Clark's Liquid Breathing Mouse.

Dr. Leland Clark, inventor of the platinum "Clark electrodes" used to detect oxygen in liquid (and allows measurement of blood oxygen levels) also did this famous experiment in "liquid breathing":

Dr. Leland Clark of Cincinnati invented a blood substitute allowing this living mouse to breathe in the liquid, while goldfish inhabit the water floating on top.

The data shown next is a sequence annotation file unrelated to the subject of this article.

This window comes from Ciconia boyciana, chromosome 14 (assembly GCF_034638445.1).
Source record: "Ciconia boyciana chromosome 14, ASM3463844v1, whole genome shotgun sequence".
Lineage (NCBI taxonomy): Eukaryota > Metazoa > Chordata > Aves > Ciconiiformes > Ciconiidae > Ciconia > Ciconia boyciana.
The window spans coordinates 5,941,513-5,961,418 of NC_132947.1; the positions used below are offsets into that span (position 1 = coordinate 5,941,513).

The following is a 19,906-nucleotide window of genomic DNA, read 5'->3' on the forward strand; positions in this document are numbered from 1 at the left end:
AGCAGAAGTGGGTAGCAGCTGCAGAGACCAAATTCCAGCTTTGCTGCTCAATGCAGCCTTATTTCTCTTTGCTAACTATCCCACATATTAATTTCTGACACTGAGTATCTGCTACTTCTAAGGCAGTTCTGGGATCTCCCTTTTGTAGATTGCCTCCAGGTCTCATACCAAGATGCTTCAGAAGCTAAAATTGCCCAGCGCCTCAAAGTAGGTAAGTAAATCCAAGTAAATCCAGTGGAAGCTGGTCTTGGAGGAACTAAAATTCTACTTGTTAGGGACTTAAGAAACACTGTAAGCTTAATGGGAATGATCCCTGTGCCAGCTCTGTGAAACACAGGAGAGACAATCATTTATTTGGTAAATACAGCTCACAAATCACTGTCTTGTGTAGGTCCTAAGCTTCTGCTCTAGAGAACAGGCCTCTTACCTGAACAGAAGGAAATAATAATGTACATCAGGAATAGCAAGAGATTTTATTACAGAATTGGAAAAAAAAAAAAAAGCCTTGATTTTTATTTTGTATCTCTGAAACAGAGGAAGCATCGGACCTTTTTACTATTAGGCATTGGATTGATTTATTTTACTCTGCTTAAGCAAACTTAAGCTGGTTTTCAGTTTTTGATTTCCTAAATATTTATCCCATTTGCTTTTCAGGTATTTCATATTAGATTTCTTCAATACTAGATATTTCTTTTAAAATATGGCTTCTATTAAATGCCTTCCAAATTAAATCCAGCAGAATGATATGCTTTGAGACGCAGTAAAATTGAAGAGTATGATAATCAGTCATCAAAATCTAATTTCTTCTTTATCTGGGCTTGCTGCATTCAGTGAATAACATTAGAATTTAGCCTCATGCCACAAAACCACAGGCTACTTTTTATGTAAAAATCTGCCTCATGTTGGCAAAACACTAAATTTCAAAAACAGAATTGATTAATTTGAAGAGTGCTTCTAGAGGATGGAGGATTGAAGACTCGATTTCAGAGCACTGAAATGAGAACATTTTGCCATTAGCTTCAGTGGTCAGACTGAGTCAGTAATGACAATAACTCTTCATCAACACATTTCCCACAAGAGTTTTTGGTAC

After bubbling oxygen through the fluorocarbon, the oxygenated fluid was pumped into the animals' lungs, and recirculated (about 6 cycles of inhalation and exhalation per minute). Most of the animals who were kept in the fluid for up to an hour survived for several weeks after their removal, before eventually succumbing to pulmonary damage.


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